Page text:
- Ikea created a digital card game for Instagram Stories that addresses gender inequality in household work, an issue exacerbated by the coronavirus pandemic, according to an announcement.
- Dropping in conjunction with International Women's Day, FiftyFifty was developed with relationship expert Jennie Miller and designed to inspire honest conversations between couples, housemates, friends and co-workers. The game's concept stems from findings that women are doing up to three times as much unpaid care and domestic duties as men amid the health crisis.
- Ikea is promoting the launch through a partnership with Swedish singer and activist Zara Larsson, who appears in a YouTube video explaining FiftyFifty. The effort tries to make a pressing, thorny social issue more accessible through social media gamification.
Ikea aims to tackle serious subject matter in a fun way with the launch of FiftyFifty, a digital card game centered on resolving domestic work inequality. Questions posed by the Instagram Stories activation are simple, asking participants to do things like name their favorite and least favorite household chores and how many hours a week they spend on domestic duties.
The home goods retailer is positioning FiftyFifty as "a pause button to help us all, regardless of gender," but a launch ahead of International Women's Day reinforces that Ikea is spotlighting the undue burden put on women and how that imbalance has been amplified during the pandemic. Less than one-third of surveyed parents agree that child care is split evenly, per Urban Sitter findings. Nearly 3 million women have dropped out of the U.S. labor force in the past year as they struggle to balance work life with demands at home, according to a report in CBS News.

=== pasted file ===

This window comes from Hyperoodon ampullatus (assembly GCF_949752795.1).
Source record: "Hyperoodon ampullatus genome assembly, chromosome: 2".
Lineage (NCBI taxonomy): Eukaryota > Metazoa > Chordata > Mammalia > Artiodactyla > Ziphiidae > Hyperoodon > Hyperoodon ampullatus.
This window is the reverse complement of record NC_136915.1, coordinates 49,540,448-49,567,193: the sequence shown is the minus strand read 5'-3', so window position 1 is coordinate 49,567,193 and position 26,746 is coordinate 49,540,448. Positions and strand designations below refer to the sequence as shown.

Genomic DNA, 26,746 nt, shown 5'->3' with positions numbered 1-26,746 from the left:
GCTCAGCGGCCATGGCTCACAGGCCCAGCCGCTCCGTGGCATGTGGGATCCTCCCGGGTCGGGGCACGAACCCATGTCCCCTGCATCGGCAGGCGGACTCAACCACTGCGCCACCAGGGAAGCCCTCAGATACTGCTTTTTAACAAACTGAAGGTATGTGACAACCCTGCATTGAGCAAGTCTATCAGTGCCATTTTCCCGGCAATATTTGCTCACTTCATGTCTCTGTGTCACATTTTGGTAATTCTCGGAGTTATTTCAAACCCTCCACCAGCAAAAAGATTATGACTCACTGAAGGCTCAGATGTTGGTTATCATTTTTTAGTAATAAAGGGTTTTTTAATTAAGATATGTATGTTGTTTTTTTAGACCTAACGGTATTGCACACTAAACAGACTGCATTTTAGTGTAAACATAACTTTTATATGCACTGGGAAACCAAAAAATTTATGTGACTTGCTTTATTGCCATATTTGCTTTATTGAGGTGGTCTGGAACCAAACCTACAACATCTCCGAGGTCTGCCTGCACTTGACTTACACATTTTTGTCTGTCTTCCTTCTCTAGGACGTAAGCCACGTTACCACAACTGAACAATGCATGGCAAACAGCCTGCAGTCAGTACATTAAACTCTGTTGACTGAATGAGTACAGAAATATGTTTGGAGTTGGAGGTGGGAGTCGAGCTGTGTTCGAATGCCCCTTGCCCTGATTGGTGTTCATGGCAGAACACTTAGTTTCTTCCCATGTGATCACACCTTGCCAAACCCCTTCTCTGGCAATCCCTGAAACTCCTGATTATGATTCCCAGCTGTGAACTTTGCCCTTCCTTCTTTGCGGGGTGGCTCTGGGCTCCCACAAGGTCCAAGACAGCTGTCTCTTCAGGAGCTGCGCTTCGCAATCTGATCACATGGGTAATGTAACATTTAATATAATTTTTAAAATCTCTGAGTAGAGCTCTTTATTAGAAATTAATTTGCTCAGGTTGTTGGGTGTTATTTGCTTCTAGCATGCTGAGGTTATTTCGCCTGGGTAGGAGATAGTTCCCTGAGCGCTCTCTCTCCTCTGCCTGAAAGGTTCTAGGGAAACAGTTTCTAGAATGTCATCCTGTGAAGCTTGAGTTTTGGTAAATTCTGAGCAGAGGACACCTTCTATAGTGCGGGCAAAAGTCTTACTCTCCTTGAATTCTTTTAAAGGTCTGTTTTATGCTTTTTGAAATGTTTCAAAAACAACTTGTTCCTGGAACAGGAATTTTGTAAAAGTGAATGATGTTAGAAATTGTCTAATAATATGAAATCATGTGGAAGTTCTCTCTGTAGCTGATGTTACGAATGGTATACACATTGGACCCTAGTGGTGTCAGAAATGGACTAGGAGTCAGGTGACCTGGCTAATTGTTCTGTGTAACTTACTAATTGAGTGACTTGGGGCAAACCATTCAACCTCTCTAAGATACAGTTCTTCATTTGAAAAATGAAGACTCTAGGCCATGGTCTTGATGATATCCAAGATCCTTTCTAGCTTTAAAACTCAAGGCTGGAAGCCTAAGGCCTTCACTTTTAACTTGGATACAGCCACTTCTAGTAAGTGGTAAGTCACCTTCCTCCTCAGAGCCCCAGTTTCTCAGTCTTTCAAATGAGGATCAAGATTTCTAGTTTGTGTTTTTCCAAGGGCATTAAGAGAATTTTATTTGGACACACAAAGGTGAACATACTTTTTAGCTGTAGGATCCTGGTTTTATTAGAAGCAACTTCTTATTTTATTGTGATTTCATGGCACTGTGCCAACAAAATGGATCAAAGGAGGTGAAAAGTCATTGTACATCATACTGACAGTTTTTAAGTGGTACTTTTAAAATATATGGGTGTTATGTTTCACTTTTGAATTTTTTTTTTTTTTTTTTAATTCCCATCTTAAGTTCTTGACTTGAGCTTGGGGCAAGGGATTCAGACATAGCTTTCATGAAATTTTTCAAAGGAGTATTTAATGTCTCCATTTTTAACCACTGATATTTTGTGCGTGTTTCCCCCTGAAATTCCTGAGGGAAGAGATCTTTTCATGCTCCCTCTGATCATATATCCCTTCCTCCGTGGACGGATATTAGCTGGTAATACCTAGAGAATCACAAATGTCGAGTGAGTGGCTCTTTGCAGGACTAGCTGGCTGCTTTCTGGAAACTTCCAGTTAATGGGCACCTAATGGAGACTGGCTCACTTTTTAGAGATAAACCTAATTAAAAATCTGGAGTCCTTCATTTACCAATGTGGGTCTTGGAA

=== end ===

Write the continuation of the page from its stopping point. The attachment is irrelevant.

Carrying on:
In a promotional video, Larsson says the game should spark "open and relaxed conversation" about domestic work inequality. The artist put on a livestreamed gig from her YouTube channel on International Women's Day to support the message, performing on a set supplied by Ikea.
Ikea and parent company Ingka have made achieving gender equality a bigger priority in recent years. In fiscal 2020, Ikea introduced digital unconscious bias training to try and mitigate prejudice internally, including in its interview process. The brand is shooting for an even gender split across its operations by 2022.
Other marketers are taking a similar approach to gender equality. In February, Procter & Gamble launched a campaign, "Come Clean to Close the Chore Gap," for its Dawn dish soap and Swiffer cleaning products that urged consumers to share household chores more equally via website and TV ads.
In the absence of in-person events, brands have had to retool their outreach strategies around cultural moments like International Women's Day. Ikea is pushing FiftyFitfy on Instagram Stories in the hopes that it will engage homebound consumers who are spending more time scrolling through their phones. Mobile gaming has become a bigger part of Ikea's playbook as it looks to keep people entertained. The brand recently launched an augmented reality game on Snapchat that challenges players to declutter a virtual room.